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Biden Administration Promises Immigration Reform Favorable for EB-5

Biden Administration Promises Immigration Reform Favorable for EB-5-min

It’s hardly a secret that the Biden administration is far friendlier toward immigration than the Trump administration was. While President Trump introduced various hurdles for newcomers to the United States, including an outright ban on most forms of immigration throughout 2020, President Biden has announced that comprehensive legislative reform to United States Citizenship and Immigration Services (USCIS) can be expected. Indeed, immigration reform was among Biden’s top talking points throughout his presidential campaign, and if his proposed plan is anything to go by, he will certainly make good on his promises. The full text of the bill has not yet been officially released, but the White House has published a fact sheet that provides a detailed outline of the changes to be proposed.

If the U.S. Citizenship Act of 2021 is passed, it will constitute one of the biggest legislative overhauls the U.S. immigration system has seen in decades. It would revolutionize the way the United States deals with immigration, with the White House citing “keeping families together, growing our economy, responsibly managing the border with smart investments, addressing the root causes of migration from Central America, and ensuring that the United States remains a refuge for those fleeing persecution” as the primary goals of the reform.

How Would the EB-5 Program Benefit from the Act?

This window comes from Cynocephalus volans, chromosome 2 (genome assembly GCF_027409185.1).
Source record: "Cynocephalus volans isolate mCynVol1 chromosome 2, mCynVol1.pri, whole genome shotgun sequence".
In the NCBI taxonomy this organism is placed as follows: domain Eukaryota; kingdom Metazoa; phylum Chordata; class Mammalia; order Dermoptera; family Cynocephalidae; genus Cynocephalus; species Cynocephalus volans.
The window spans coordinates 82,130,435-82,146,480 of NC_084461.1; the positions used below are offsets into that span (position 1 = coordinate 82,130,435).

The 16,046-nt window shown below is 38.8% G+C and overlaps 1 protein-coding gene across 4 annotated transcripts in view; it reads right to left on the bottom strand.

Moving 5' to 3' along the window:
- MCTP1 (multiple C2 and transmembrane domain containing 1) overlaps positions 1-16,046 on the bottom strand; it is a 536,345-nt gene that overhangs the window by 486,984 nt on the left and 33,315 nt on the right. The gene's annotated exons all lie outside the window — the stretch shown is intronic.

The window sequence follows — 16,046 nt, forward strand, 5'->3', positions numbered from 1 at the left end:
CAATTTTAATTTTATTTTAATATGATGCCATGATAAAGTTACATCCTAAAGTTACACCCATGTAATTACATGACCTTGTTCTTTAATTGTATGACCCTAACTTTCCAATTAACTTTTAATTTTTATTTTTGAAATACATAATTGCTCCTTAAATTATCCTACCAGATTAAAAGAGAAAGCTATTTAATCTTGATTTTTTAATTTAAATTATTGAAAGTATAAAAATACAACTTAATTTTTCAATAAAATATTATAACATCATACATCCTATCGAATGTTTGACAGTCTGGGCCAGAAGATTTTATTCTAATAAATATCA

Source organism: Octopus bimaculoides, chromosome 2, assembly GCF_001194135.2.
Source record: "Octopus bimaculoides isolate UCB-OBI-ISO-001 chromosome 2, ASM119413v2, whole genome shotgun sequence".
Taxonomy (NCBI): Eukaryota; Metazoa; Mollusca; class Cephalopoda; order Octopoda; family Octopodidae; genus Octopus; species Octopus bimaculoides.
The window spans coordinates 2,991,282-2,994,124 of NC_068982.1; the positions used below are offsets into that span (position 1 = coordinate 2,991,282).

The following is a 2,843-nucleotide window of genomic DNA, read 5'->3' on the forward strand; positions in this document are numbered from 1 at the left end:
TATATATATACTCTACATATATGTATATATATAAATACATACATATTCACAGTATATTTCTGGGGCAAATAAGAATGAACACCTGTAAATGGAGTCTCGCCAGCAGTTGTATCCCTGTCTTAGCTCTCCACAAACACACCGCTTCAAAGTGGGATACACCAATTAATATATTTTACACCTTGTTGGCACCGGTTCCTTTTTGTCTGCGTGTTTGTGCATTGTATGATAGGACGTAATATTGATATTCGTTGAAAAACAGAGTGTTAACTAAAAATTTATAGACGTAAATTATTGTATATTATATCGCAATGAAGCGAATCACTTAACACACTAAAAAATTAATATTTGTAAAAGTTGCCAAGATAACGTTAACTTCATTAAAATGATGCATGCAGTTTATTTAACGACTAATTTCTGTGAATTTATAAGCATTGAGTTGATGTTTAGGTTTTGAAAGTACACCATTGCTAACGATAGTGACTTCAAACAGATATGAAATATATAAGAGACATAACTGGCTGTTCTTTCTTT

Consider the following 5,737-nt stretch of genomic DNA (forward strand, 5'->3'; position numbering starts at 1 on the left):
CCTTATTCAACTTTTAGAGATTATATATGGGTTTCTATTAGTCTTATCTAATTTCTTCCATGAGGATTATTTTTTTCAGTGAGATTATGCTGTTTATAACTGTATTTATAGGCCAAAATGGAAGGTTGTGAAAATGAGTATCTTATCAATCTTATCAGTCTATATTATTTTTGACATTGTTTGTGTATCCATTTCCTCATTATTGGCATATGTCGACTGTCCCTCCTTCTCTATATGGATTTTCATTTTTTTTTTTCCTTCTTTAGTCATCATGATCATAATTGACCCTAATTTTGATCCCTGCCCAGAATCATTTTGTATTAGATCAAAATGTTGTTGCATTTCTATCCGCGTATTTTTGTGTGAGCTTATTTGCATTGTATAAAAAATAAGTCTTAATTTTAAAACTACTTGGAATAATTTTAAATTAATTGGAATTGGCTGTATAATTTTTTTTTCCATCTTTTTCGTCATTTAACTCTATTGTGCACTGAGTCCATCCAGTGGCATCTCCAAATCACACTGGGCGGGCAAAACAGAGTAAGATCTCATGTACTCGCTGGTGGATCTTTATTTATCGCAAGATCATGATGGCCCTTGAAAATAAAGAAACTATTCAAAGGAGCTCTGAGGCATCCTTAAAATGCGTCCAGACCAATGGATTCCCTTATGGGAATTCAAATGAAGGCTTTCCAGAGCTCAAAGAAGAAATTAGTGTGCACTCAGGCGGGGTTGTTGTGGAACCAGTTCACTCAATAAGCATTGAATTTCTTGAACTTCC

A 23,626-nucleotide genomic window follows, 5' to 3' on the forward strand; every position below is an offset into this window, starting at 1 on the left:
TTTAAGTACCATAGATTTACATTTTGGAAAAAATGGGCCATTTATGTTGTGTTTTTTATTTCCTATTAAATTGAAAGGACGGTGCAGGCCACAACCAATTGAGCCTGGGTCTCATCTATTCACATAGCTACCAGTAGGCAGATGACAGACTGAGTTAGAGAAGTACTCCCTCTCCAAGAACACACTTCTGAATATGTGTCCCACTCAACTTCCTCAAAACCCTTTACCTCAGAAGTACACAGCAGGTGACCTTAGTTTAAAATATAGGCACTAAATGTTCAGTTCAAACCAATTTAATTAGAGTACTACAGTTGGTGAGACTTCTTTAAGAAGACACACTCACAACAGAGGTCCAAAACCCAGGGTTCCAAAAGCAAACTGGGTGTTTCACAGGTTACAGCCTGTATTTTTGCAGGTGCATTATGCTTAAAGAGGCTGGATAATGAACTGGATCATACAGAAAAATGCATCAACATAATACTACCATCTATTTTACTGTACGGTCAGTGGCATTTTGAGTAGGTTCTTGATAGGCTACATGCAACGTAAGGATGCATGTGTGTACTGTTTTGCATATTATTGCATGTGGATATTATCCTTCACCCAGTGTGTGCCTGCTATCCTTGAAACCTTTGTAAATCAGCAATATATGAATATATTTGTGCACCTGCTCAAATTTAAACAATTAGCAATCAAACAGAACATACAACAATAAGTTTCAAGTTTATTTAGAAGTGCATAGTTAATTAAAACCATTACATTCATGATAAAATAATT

The EB-5 Immigrant Investor Program is not explicitly named in the overview of the bill, and as a controversial residency-by-investment program, it is unlikely to garner significant focus from the president. Nonetheless, EB-5 investment participants stand to benefit greatly from the measures in the proposed bill favoring economic immigration. Here are five key measures that could dramatically improve the EB5 investment landscape.

Clearing Employment-based Visa Backlogs

Since 2014, the EB-5 program has been plagued with lengthy backlogs for EB-5 investment participants from particularly high-demand countries. China has led the pack in backlogs since the onset, but their southern neighbors in Vietnam joined the ranks a few years later. With thousands of EB5 investment participants with approved I-526 petitions awaiting visa availability per the monthly USCIS Visa Bulletin, backlogs dramatically delay an investor’s start to a new life in the United States while presenting the risks of necessary redeployment of EB-5 investment capital and dependent children aging out and becoming ineligible for a U.S. green card. Focusing on clearing the backlogs would change the lives of thousands of Chinese and Vietnamese EB-5 investors.

Recapturing Unused Visas

At the beginning of every fiscal year, USCIS designates a certain number of visas to each immigration program. If unclaimed visas remain at the end of the fiscal year, they are generally recycled into other programs more heavily favored by the U.S. government. Sometimes this can be good for the EB-5 program—for example, the unprecedented events of 2020 resulted in tens of thousands of unused family visas being rolled over to employment-based immigration in FY2021, with the EB-5 program receiving almost 10,000 more visas than usual.